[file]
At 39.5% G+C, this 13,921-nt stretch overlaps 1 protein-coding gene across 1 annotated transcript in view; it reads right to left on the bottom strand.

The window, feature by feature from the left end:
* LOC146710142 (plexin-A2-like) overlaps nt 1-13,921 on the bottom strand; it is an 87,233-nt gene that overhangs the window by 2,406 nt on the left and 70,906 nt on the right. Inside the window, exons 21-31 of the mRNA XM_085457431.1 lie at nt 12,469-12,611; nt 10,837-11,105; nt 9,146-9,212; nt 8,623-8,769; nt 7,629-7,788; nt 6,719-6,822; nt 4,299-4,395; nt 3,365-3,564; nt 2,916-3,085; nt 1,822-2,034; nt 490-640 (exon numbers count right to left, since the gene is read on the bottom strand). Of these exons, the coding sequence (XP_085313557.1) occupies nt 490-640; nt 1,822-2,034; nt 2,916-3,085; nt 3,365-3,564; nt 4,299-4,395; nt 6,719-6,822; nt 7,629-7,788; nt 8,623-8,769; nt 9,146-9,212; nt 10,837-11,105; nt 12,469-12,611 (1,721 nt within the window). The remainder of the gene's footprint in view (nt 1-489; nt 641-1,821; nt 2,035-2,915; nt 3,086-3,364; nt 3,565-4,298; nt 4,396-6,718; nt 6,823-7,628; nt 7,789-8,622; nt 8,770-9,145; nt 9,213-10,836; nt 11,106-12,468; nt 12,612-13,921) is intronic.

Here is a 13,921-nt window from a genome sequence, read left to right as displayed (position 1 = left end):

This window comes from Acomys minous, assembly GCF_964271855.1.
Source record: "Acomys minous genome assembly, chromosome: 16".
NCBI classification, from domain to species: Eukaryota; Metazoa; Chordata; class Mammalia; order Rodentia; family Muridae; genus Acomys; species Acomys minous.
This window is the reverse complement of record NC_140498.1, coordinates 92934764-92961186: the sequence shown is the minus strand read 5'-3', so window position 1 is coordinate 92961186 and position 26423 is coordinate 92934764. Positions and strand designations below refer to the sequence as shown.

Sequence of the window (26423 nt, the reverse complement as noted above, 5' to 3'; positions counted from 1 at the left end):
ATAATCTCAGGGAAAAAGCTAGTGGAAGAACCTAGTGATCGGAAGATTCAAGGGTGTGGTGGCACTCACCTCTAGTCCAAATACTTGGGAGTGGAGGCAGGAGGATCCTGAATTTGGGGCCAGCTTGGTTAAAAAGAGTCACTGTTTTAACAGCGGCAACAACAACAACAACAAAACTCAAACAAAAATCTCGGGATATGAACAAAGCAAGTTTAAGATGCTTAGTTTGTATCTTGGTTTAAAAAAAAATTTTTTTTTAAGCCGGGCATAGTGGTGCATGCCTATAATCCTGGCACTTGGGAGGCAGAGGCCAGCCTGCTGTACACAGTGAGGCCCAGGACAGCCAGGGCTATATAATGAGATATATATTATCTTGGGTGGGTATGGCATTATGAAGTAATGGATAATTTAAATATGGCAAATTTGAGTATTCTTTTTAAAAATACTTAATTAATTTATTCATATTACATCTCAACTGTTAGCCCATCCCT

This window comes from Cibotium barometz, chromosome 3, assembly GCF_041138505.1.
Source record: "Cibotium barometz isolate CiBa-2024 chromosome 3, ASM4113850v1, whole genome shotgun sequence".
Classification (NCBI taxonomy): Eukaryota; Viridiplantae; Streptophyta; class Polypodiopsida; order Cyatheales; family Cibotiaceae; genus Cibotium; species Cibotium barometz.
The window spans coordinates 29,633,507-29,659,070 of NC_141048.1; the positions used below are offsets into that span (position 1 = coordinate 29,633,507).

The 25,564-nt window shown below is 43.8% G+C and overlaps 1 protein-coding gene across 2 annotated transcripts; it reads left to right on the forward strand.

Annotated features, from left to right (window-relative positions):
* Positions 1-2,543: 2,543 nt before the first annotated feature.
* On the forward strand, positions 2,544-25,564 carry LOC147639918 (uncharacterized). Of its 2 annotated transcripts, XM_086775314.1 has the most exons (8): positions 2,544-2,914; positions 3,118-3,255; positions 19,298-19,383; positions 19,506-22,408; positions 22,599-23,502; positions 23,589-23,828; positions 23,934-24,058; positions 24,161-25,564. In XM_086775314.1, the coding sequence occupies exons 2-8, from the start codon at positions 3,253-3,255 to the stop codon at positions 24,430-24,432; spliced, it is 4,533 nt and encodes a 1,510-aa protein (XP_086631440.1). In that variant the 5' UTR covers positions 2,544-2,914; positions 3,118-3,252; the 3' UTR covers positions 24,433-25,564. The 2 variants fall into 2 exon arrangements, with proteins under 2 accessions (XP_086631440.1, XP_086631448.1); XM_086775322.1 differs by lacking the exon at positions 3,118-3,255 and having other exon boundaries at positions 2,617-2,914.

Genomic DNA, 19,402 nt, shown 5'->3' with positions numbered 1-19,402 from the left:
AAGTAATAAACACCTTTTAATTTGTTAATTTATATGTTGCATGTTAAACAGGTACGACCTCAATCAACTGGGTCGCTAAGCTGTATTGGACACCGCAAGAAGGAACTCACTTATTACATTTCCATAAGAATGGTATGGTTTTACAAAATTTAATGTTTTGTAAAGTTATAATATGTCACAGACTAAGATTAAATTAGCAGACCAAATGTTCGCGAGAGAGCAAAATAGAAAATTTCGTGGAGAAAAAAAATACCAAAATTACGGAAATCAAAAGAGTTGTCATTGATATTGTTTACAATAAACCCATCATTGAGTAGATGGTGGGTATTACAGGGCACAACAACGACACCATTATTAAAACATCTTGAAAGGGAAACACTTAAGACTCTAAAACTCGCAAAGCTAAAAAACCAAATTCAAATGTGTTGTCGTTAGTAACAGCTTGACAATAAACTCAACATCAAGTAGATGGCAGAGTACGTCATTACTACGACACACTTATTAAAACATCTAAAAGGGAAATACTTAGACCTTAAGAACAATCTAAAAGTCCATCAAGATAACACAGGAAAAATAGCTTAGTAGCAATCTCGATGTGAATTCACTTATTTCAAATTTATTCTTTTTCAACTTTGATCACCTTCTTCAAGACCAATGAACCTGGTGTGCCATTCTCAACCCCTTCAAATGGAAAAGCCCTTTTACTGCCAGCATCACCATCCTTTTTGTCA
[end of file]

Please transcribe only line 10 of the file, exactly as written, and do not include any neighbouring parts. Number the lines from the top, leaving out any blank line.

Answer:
ATAATCTCAGGGAAAAAGCTAGTGGAAGAACCTAGTGATCGGAAGATTCAAGGGTGTGGTGGCACTCACCTCTAGTCCAAATACTTGGGAGTGGAGGCAGGAGGATCCTGAATTTGGGGCCAGCTTGGTTAAAAAGAGTCACTGTTTTAACAGCGGCAACAACAACAACAACAAAACTCAAACAAAAATCTCGGGATATGAACAAAGCAAGTTTAAGATGCTTAGTTTGTATCTTGGTTTAAAAAAAAATTTTTTTTTAAGCCGGGCATAGTGGTGCATGCCTATAATCCTGGCACTTGGGAGGCAGAGGCCAGCCTGCTGTACACAGTGAGGCCCAGGACAGCCAGGGCTATATAATGAGATATATATTATCTTGGGTGGGTATGGCATTATGAAGTAATGGATAATTTAAATATGGCAAATTTGAGTATTCTTTTTAAAAATACTTAATTAATTTATTCATATTACATCTCAACTGTTAGCCCATCCCT